@MagzhanUnited - as explained before, that is expected, because the data needs to be processed by Zeebe, sent to the exporter, written to Elasticsearch and indexed. Camunda is an asynchronous and event-driven platform. The process you presented is not an ideal use case for Camunda and process orchestration; if you are simply trying to create a form wizard that displays different forms based on different data conditions, there tools that are much better suited to that. I also presented other possible solutions that work with the event-driven nature of Camunda.

Over the next several releases, there will be some features that will help with what you’re trying to achieve (specifically in the 8.6 release in October). However, you will still likely have issues trying to use the asynchronous engine synchronously for your front-end.

I wanted to do the same thing as here:
Also my aim isn’t just displaying form on certain conditions. User tasks have to wait for its assigning and execution. I’m sure that Camunda is what I need.

@MagzhanUnited - that demonstration is 5 years old, and is using an older version of Camunda 7. C7 was a synchronous engine that could be embedded within your application. C8 is a ground-up rewrite that uses a faster, more scalable engine that is now asynchronous and event-driven. That solution does not work the same way with C8, and some C7 patterns need to be re-designed for C8.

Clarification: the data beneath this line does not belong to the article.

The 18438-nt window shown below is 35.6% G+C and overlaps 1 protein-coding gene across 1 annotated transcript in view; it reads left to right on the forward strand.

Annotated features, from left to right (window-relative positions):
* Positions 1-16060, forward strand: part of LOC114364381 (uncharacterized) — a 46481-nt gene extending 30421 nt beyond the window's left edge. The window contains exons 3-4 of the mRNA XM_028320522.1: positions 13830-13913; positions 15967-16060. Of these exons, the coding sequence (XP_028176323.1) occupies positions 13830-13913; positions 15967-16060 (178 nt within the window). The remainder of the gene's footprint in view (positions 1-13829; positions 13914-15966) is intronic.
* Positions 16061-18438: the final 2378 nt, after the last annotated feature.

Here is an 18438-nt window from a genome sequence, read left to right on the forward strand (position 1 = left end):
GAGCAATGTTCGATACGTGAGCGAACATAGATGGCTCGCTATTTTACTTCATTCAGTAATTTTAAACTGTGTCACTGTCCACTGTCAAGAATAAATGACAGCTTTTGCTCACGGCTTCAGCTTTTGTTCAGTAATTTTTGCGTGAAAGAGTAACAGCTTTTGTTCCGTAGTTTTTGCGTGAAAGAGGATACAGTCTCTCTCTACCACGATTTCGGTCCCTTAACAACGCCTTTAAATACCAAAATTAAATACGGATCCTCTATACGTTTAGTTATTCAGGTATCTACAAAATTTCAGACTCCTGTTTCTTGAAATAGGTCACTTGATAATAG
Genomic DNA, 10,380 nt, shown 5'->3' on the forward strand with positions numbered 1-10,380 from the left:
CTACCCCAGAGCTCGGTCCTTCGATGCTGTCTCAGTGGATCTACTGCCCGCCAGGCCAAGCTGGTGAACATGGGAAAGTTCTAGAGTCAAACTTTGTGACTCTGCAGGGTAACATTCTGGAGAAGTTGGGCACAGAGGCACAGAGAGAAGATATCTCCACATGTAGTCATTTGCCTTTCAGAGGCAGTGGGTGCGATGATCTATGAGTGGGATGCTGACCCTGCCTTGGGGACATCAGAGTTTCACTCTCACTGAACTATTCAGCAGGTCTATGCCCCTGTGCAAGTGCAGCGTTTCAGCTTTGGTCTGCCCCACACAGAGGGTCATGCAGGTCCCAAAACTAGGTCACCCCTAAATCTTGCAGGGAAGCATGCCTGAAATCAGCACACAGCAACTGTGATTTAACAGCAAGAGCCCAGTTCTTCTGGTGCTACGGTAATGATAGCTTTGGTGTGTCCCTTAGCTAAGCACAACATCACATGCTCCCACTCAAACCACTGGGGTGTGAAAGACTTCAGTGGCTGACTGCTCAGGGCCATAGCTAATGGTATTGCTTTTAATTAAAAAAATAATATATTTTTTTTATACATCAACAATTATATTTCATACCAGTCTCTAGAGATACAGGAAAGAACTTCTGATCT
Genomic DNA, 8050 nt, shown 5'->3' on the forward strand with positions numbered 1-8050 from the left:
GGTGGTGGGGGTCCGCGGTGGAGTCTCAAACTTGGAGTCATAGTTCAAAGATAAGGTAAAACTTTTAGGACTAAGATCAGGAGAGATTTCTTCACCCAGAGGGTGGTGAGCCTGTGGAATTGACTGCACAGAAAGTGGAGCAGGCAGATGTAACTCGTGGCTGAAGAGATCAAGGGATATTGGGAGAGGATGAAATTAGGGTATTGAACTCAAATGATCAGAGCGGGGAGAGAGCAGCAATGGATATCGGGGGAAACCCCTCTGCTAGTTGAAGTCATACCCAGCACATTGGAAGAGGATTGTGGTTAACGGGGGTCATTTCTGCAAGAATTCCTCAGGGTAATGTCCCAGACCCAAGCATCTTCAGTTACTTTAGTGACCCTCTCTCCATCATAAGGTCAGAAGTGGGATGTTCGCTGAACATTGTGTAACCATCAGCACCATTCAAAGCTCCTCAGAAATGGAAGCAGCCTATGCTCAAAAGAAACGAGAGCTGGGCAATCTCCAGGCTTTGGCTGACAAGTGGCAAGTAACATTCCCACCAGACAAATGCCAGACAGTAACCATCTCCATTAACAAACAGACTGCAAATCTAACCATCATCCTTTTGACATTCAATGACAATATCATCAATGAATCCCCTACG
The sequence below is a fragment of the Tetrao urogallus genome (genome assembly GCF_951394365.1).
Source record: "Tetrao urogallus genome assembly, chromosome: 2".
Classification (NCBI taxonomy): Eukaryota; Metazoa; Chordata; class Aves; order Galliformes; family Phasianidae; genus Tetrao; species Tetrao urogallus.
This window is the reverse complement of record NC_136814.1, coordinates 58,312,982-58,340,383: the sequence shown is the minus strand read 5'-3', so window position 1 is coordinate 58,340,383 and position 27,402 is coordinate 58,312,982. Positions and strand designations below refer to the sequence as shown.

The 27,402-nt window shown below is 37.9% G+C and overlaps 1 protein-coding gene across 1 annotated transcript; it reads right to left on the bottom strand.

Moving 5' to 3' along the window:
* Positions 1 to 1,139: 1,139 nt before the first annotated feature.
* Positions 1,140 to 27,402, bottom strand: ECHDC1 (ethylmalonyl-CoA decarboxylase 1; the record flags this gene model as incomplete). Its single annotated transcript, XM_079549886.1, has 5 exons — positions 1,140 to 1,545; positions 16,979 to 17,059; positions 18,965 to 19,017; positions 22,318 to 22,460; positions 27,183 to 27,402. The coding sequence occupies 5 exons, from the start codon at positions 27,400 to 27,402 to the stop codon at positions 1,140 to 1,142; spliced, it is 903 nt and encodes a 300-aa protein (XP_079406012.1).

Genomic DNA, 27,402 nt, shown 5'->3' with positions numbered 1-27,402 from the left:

As mentioned several times, you have a few options:

  • Use an event-driven architecture style, and have the model push changes to your application. This bypasses the exporter, which is the primary cause for the “delay.”
  • Use a custom exporter that does the same thing: pushes events to your application.
  • The 8.6 (October '24) and later releases will include not only improvements to the overall speed at which the exports occur, but also some additional features that will help with getting a more real-time view of the process. However, because C8 will still be asynchronous and event-driven, it will still not be the same as what you’re expecting.

Hi there,

Firstly, I want to express my gratitude for your time. Secondly, I’m having difficulty understanding two main aspects:

  1. How can I personalize my own exporter?
  2. How do exporters contribute to minimizing delays?